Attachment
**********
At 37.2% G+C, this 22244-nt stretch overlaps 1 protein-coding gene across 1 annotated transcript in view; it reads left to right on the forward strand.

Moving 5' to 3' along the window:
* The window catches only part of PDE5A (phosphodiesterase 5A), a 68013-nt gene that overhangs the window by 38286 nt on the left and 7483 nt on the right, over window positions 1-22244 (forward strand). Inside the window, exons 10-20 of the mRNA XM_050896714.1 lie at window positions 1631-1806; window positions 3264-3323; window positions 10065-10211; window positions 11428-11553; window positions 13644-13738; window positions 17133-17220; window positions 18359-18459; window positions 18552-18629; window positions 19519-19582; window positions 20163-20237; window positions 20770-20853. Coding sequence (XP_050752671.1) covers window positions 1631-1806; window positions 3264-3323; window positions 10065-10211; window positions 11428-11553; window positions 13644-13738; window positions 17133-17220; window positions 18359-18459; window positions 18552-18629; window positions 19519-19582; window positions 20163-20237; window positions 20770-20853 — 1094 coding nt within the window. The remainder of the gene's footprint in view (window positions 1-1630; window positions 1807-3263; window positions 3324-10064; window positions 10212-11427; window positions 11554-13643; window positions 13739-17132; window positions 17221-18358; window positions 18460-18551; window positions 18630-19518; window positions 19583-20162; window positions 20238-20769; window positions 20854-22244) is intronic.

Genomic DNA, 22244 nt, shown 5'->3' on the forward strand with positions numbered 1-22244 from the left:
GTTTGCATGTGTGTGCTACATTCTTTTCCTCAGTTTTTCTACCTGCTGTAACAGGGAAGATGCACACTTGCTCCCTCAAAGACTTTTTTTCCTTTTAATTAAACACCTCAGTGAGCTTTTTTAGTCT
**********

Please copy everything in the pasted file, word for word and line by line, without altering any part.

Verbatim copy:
At 37.2% G+C, this 22244-nt stretch overlaps 1 protein-coding gene across 1 annotated transcript in view; it reads left to right on the forward strand.

Moving 5' to 3' along the window:
* The window catches only part of PDE5A (phosphodiesterase 5A), a 68013-nt gene that overhangs the window by 38286 nt on the left and 7483 nt on the right, over window positions 1-22244 (forward strand). Inside the window, exons 10-20 of the mRNA XM_050896714.1 lie at window positions 1631-1806; window positions 3264-3323; window positions 10065-10211; window positions 11428-11553; window positions 13644-13738; window positions 17133-17220; window positions 18359-18459; window positions 18552-18629; window positions 19519-19582; window positions 20163-20237; window positions 20770-20853. Coding sequence (XP_050752671.1) covers window positions 1631-1806; window positions 3264-3323; window positions 10065-10211; window positions 11428-11553; window positions 13644-13738; window positions 17133-17220; window positions 18359-18459; window positions 18552-18629; window positions 19519-19582; window positions 20163-20237; window positions 20770-20853 — 1094 coding nt within the window. The remainder of the gene's footprint in view (window positions 1-1630; window positions 1807-3263; window positions 3324-10064; window positions 10212-11427; window positions 11554-13643; window positions 13739-17132; window positions 17221-18358; window positions 18460-18551; window positions 18630-19518; window positions 19583-20162; window positions 20238-20769; window positions 20854-22244) is intronic.

Genomic DNA, 22244 nt, shown 5'->3' on the forward strand with positions numbered 1-22244 from the left:
GTTTGCATGTGTGTGCTACATTCTTTTCCTCAGTTTTTCTACCTGCTGTAACAGGGAAGATGCACACTTGCTCCCTCAAAGACTTTTTTTCCTTTTAATTAAACACCTCAGTGAGCTTTTTTAGTCT